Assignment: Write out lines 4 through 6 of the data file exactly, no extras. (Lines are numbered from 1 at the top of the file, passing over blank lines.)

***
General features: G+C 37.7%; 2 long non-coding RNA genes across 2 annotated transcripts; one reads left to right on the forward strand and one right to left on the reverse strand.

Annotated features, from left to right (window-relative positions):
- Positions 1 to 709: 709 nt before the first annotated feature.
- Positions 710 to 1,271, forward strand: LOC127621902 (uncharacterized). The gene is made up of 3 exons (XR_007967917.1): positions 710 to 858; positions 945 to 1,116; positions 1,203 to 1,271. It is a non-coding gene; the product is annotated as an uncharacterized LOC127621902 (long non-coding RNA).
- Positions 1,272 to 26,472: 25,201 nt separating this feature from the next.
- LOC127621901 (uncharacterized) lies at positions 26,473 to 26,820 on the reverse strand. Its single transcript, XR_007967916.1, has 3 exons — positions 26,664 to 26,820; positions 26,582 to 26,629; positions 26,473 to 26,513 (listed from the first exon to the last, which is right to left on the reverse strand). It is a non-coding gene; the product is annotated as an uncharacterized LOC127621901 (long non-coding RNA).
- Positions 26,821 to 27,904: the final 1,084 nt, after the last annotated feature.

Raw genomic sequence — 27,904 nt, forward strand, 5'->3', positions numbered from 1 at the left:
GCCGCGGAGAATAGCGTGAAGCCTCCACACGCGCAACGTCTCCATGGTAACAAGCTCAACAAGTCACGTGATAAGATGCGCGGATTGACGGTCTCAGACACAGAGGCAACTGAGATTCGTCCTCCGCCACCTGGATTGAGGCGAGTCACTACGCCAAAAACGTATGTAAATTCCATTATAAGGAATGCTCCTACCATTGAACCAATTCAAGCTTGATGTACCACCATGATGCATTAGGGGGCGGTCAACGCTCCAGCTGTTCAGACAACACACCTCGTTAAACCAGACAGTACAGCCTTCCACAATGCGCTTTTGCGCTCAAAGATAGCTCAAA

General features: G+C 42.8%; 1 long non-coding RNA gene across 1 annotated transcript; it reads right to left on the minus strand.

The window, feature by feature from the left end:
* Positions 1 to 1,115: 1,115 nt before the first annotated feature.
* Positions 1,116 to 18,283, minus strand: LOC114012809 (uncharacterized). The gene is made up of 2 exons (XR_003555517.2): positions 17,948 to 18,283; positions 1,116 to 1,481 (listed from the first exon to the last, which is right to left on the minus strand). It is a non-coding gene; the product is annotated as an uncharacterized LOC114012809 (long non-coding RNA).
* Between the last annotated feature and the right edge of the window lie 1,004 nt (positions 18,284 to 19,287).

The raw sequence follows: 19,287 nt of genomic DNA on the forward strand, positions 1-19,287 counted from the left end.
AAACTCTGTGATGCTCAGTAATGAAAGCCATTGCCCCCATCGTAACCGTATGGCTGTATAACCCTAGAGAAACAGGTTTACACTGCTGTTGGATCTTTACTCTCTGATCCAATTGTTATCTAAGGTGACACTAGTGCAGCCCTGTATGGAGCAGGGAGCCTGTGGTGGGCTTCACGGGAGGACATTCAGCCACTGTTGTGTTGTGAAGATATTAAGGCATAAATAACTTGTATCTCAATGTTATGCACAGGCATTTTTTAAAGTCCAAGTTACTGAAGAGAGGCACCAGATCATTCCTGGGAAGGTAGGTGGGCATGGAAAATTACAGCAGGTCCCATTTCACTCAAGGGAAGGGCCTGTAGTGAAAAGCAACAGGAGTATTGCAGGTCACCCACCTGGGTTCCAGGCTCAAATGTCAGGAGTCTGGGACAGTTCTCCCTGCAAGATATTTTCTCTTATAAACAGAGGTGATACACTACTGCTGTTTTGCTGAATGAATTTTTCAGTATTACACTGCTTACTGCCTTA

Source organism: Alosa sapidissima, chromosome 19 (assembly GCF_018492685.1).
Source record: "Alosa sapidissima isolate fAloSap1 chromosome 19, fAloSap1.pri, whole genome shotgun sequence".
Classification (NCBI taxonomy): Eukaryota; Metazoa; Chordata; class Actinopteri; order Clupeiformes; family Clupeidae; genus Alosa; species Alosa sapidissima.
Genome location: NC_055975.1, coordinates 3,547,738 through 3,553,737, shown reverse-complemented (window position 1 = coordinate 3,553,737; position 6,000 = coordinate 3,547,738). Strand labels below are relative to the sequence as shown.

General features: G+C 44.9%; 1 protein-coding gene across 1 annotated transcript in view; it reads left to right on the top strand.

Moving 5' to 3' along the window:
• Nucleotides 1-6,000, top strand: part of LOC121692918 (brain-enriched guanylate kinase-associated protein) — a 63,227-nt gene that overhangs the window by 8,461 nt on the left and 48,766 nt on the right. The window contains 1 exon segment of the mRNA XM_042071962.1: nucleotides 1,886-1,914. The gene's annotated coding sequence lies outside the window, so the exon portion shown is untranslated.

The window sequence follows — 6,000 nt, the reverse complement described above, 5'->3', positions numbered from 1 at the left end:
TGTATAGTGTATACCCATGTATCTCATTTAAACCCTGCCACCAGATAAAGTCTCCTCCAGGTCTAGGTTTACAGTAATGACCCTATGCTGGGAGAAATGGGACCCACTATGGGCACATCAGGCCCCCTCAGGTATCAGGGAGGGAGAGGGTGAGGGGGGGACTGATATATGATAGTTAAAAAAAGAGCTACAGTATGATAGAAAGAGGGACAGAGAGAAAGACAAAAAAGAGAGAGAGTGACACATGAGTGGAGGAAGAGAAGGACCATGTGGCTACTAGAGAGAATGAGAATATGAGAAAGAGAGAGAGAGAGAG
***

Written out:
- Positions 710 to 1,271, forward strand: LOC127621902 (uncharacterized). The gene is made up of 3 exons (XR_007967917.1): positions 710 to 858; positions 945 to 1,116; positions 1,203 to 1,271. It is a non-coding gene; the product is annotated as an uncharacterized LOC127621902 (long non-coding RNA).
- Positions 1,272 to 26,472: 25,201 nt separating this feature from the next.
- LOC127621901 (uncharacterized) lies at positions 26,473 to 26,820 on the reverse strand. Its single transcript, XR_007967916.1, has 3 exons — positions 26,664 to 26,820; positions 26,582 to 26,629; positions 26,473 to 26,513 (listed from the first exon to the last, which is right to left on the reverse strand). It is a non-coding gene; the product is annotated as an uncharacterized LOC127621901 (long non-coding RNA).